Doctorate in School Psychology (Psy.D. or Ph.D.)
Having a doctorate in school psychology, whether a Ph.D. or a Psy.D., can open up a broader range of potential career options in more settings, including schools, private or independent practice, clinics, or hospitals. Earning this degree is also essential to working in academia or research.
The admission requirements for doctoral programs are similar to specialist degrees and also vary by school. Some common requirements include:
If you have a bachelor’s degree, you can expect to spend a minimum of five to six years (including internship) to earn your doctorate. Those with a specialist degree may be able to earn a doctorate in only two years.
After you complete coursework required to earn a master’s and specialist-level degree, you’ll spend the remaining two to three years on doctoral-level work. Much of the Ph.D. coursework focuses on research methods. As with specialist-level degree programs, doctorate programs in school psychology also focus on the 10 domains from the National Association of School Psychologist’s Practice Model.
In addition to coursework, you will typically need to complete an internship of 1,200 to 2,000 hours. Some programs may require a practicum, or even more than one. In addition, some programs also include externships, which are similar to an internship but much shorter in length. You will also need to complete a dissertation.
I have noticed over time I have made my role… Basically, if you like to do more systems approaches, then you can; if you like to do more individual work, then you [can].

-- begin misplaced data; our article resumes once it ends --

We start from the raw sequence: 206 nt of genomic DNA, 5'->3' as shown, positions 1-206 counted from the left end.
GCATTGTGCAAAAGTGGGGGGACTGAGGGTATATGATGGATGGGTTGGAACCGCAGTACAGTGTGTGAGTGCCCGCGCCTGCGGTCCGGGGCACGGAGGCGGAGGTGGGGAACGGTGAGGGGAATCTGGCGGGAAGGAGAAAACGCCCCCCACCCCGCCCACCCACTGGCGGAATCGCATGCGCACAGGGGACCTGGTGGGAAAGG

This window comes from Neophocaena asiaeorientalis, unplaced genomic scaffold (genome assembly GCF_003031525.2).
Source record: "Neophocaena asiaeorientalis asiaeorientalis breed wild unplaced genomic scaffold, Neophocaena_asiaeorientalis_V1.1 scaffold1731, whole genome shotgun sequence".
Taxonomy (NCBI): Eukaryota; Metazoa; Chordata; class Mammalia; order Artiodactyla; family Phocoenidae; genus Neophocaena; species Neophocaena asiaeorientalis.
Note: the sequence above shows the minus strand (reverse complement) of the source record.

—Sara Soleymani-Alizadeh, school psychologist
Online School Psychology Degree Programs
Since school psychology programs are offered at the graduate level and include in-person practicums and internships, exclusively online programs aren’t available. However, hybrid programs, which include a mix of online and in-person education, are offered for master’s, specialist-level, and doctoral school psychology programs.
In hybrid programs, much or all of the coursework is taught online. For internships and practicums, which need to be completed in person, many programs will assist you with finding placements in your area.
However, you may need to complete a program in the state you want to work to meet licensing requirements. Some programs prepare you to take your licensing exam during or shortly after completing you education. You should make sure you’ll meet all of the requirements for licensure in your preferred state before you enroll in a program.
It’s also important to confirm the online school psychology program is accredited before deciding to enroll. The NASP has a list of accredited school psychology programs on their website. You can also find this information on a school’s website or by contacting the admission’s department for the program.
School Psychology Licensure and Certification
After graduating from a school psychology program, you’ll need to become licensed in your state before you can legally work as a school psychologist. Each state has its own set of licensure requirements. You can find the requirements for your state on the NASP website.